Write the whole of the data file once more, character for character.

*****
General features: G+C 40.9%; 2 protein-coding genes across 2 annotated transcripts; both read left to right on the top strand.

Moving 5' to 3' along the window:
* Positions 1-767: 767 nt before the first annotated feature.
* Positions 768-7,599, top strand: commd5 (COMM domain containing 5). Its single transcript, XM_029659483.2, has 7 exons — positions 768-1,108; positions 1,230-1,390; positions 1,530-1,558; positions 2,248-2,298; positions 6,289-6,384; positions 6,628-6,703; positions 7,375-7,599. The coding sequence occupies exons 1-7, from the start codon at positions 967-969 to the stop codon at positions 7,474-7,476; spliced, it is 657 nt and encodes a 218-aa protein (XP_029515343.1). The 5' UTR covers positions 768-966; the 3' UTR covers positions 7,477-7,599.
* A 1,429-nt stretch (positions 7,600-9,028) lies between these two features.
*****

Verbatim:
General features: G+C 40.9%; 2 protein-coding genes across 2 annotated transcripts; both read left to right on the top strand.

Moving 5' to 3' along the window:
* Positions 1-767: 767 nt before the first annotated feature.
* Positions 768-7,599, top strand: commd5 (COMM domain containing 5). Its single transcript, XM_029659483.2, has 7 exons — positions 768-1,108; positions 1,230-1,390; positions 1,530-1,558; positions 2,248-2,298; positions 6,289-6,384; positions 6,628-6,703; positions 7,375-7,599. The coding sequence occupies exons 1-7, from the start codon at positions 967-969 to the stop codon at positions 7,474-7,476; spliced, it is 657 nt and encodes a 218-aa protein (XP_029515343.1). The 5' UTR covers positions 768-966; the 3' UTR covers positions 7,477-7,599.
* A 1,429-nt stretch (positions 7,600-9,028) lies between these two features.